The 301 Permanent Redirect

There are several cases where a web page or even whole website is moved to a new location.

  • Page Name Change
  • Website Upgrade
  • Domain Change or Consolidation

A common mistake is to just make the move without considering search engines and visitors experiences. This can lead to visitors experiencing broken links and search engines dropping their index for your pages.

To resolve this you should tell your visitors and the search engines where the page has moved to. And the best way to do this is via a mechanism called 301 Permanent Redirects. Browsers support this and seamlessly move the visitor to the new page. Search Engines respect it and transfer their index data to the new page.

There are several other redirect mechanisms available, however the 301 Redirect is the only one that Search Engines (in particular Google) state they support for updating their index.

How you perform 301 Redirects varies with the system you use and the nature of your problem. The rest of this article explains several of the different ways to implement 301 Permanent Redirecting.

You can use my Redirect Header Checker to confirm if you have setup redirects correctly and that they are really of the 301 type.

PHP in File 301 Redirect

If you're using PHP and your old page is a PHP page, you can change it's content to perform a redirect in the following way.

<?
Header("HTTP/1.1 301 Moved Permanently"); 
Header("Location: http://www.website.com/new-page/"); 
?>

Apache .htaccess 301 Redirect

If you are running your website on an Apache server then you can use the .htaccess file to setup all your redirects. This is more manageable as you don't need to keep old files and it also works for any URL (not restricted to PHP files).

The method is based on editing a file called .htaccess which needs to be placed in the root of your website. This file is used for several purposes so make sure you use the existing one if it is already there.

Here is a example of a basic .htaccess file that does a few 301 Redirects

# Should be before any rewrite commands, only required once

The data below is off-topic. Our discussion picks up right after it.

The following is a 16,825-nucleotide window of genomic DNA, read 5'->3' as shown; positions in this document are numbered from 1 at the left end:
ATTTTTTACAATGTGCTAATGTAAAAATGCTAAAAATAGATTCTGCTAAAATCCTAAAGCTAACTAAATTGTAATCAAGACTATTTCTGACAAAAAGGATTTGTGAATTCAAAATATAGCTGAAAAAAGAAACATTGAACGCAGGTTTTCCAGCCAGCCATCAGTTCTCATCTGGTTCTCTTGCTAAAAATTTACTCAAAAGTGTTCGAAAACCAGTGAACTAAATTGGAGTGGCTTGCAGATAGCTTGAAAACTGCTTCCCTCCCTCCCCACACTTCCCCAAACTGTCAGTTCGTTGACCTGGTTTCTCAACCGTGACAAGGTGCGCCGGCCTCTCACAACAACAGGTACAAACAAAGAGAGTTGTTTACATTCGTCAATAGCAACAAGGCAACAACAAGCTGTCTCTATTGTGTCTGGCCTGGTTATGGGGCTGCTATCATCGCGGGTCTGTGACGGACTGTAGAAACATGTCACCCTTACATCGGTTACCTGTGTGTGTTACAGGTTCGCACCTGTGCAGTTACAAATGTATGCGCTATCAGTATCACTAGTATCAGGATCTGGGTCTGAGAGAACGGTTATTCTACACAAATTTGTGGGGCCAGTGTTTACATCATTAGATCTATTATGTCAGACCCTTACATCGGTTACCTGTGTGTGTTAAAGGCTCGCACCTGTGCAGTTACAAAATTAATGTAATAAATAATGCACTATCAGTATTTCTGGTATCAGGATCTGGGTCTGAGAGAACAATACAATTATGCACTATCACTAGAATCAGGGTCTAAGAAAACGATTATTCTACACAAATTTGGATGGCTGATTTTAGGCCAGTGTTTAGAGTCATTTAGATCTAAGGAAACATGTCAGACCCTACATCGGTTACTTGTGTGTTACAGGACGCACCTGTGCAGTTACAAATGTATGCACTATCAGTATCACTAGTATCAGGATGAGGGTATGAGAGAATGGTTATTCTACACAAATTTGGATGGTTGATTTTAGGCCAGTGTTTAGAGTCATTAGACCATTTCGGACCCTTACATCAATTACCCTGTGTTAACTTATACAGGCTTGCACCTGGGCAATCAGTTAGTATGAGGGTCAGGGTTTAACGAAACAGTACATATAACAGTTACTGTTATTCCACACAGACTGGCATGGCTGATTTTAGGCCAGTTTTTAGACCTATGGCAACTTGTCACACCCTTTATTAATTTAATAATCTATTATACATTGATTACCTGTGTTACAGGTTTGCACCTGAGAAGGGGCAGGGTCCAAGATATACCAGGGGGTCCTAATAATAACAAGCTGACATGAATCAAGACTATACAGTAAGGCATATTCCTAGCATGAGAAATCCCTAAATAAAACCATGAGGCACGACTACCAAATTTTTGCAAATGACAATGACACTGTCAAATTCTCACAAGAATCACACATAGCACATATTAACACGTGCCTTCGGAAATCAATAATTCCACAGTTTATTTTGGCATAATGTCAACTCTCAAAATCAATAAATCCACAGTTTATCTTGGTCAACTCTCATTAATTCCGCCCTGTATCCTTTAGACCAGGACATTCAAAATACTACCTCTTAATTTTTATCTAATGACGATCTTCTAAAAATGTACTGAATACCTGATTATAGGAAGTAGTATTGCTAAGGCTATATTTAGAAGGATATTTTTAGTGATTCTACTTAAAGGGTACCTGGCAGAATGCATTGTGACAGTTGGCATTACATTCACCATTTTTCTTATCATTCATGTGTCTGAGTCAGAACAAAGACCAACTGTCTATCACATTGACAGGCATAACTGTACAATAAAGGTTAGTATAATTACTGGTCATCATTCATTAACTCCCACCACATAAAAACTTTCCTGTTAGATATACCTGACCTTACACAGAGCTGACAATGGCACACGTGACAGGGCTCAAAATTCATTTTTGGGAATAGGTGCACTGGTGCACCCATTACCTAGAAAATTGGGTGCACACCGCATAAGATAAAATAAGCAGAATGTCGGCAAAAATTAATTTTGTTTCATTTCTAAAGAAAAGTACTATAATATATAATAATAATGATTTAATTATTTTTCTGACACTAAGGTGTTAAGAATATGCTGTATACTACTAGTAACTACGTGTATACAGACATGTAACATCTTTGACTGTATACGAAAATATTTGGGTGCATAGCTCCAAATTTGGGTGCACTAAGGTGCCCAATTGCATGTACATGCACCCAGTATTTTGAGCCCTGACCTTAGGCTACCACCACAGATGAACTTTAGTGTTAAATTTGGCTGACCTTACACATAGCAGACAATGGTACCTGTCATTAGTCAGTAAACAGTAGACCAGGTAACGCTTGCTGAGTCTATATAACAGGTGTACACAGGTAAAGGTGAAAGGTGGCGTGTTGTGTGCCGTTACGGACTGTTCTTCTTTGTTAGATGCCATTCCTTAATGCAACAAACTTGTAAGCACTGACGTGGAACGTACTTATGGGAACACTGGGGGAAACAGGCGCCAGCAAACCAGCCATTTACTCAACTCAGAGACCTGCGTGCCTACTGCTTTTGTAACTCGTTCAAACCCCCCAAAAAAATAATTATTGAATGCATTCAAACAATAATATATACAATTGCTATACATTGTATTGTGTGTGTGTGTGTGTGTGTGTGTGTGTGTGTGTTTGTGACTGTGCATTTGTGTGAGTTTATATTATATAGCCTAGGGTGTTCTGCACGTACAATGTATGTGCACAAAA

RewriteEngine On    

# 301 Redirects
# Place these before any rewrite code such as in Joomla or WordPress
RewriteRule ^old-page\.htm$  http://www.website.com/new-page [R=301,NC,L]
RewriteRule ^old-page2\.htm$  http://www.website.com/new-page2 [R=301,NC,L]
    

I've also written a tool to help you Generate an .htaccess file from a list of pages.

ASP in File 301 Redirect

If you're using ASP and your old page is an ASP page, you can change it's content to perform a redirect in the following way.

<%
Response.Status="301 Moved Permanently"
Response.AddHeader "Location","http://www.website.com/new-page/"
%>

ASP.Net in File 301 Redirect

If you're using ASP.Net 3.5 or less and your old page is an ASP.Net page, you can add the following to the Page_Load method.

try
{
    this.Response.Redirect("http://www.website.com/new-page/", true);                        
}
catch (Exception)
{
    // this is to make the redirect a 301 type
    context.Response.StatusCode = (int)HttpStatusCode.MovedPermanently;
    throw;
}

In ASP.Net 4.0 you can just do this


    this.Response.RedirectPermanent("http://www.website.com/new-page/");                        

If you chose to instantly end the response (true) then the method will trigger a ThreadAbortException, so make sure your exception handling does not do strange things because if this.

IIS 7 Routing Module and web.config

In IIS 7 and .Net 3.5 the Routing Module was introduced (You may need to install and enable it). It lets application developers control URL rewriting and redirecting via code or even in the web.config file. Here's an example:

<?xml version="1.0" encoding="UTF-8"?>
<configuration>
  <system.webServer>
    <rewrite>
      <rules>
        <rule name="301 Redirect 1" stopProcessing="true">
          <match url="^old-page\.htm$" />
          <action type="Redirect" url="new-page" redirectType="Permanent" />
        </rule>
        <rule name="301 Redirect 2" stopProcessing="true">
          <match url="^old-page2\.htm$" />
          <action type="Redirect" url="new-page2" redirectType="Permanent" />
        </rule>
      </rules>
    </rewrite>
  </system.webServer>
</configuration>                       

The same idea can be used to setup a redirection system without the need for pages to be present. This website uses Route Handlers and Http Handlers to process all requests including the handing of 301 redirects.

Zeus Server Scripts

If your php website is powered by a Zeus server then you can't use the .htaccess file. On Zeus you need to create a rewrite.script. Here's an example:

insensitive match URL into $ with ^/old-page\.htm$
if matched
match IN:Host into % with ^(.*)$
set OUT:Location = http://%1/new-page
set OUT:Content-Type = text/html
set RESPONSE = 301
set BODY = Moved
goto END
endif

# 301 Redirect 2
insensitive match URL into $ with ^/old-page2\.htm$
if matched
match IN:Host into % with ^(.*)$
set OUT:Location = http://%1/new-page2
set OUT:Content-Type = text/html
set RESPONSE = 301
set BODY = Moved
goto END
endif
                       

I've written a Zeus Server 301 Redirect Script Generator Tool to help you there as well.